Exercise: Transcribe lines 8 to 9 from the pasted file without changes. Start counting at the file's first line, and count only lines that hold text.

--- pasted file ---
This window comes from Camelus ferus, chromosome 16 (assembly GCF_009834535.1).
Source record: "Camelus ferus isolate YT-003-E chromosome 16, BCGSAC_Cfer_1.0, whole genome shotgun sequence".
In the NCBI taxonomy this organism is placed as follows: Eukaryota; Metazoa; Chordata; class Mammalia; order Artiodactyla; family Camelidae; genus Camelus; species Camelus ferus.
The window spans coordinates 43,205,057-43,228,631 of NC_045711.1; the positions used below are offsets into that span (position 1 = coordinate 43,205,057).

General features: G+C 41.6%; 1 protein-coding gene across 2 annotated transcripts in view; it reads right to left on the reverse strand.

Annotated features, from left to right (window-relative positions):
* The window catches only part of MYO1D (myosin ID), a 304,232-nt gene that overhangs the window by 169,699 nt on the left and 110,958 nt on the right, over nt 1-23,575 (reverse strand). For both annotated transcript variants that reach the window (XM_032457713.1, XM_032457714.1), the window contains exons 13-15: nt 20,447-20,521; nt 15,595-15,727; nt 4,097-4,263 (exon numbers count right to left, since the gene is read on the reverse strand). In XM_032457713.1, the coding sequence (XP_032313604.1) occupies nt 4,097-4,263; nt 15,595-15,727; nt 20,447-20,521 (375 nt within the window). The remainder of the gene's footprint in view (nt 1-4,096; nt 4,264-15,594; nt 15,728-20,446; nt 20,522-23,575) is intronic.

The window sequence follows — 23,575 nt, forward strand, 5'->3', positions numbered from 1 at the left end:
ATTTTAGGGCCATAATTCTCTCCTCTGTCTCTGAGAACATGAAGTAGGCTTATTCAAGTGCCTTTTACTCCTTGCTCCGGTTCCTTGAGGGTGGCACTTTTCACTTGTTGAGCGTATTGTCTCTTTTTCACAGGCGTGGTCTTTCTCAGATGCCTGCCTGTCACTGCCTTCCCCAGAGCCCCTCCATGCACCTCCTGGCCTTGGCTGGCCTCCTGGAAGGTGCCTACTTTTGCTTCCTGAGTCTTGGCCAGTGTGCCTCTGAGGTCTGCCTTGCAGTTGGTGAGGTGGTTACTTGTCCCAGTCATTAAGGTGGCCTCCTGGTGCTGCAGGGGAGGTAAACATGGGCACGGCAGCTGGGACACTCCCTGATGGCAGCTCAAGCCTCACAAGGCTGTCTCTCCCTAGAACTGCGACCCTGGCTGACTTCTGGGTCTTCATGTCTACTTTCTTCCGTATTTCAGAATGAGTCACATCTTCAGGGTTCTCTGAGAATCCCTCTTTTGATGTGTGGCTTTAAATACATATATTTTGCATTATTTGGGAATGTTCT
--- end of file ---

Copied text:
The window sequence follows — 23,575 nt, forward strand, 5'->3', positions numbered from 1 at the left end:
ATTTTAGGGCCATAATTCTCTCCTCTGTCTCTGAGAACATGAAGTAGGCTTATTCAAGTGCCTTTTACTCCTTGCTCCGGTTCCTTGAGGGTGGCACTTTTCACTTGTTGAGCGTATTGTCTCTTTTTCACAGGCGTGGTCTTTCTCAGATGCCTGCCTGTCACTGCCTTCCCCAGAGCCCCTCCATGCACCTCCTGGCCTTGGCTGGCCTCCTGGAAGGTGCCTACTTTTGCTTCCTGAGTCTTGGCCAGTGTGCCTCTGAGGTCTGCCTTGCAGTTGGTGAGGTGGTTACTTGTCCCAGTCATTAAGGTGGCCTCCTGGTGCTGCAGGGGAGGTAAACATGGGCACGGCAGCTGGGACACTCCCTGATGGCAGCTCAAGCCTCACAAGGCTGTCTCTCCCTAGAACTGCGACCCTGGCTGACTTCTGGGTCTTCATGTCTACTTTCTTCCGTATTTCAGAATGAGTCACATCTTCAGGGTTCTCTGAGAATCCCTCTTTTGATGTGTGGCTTTAAATACATATATTTTGCATTATTTGGGAATGTTCT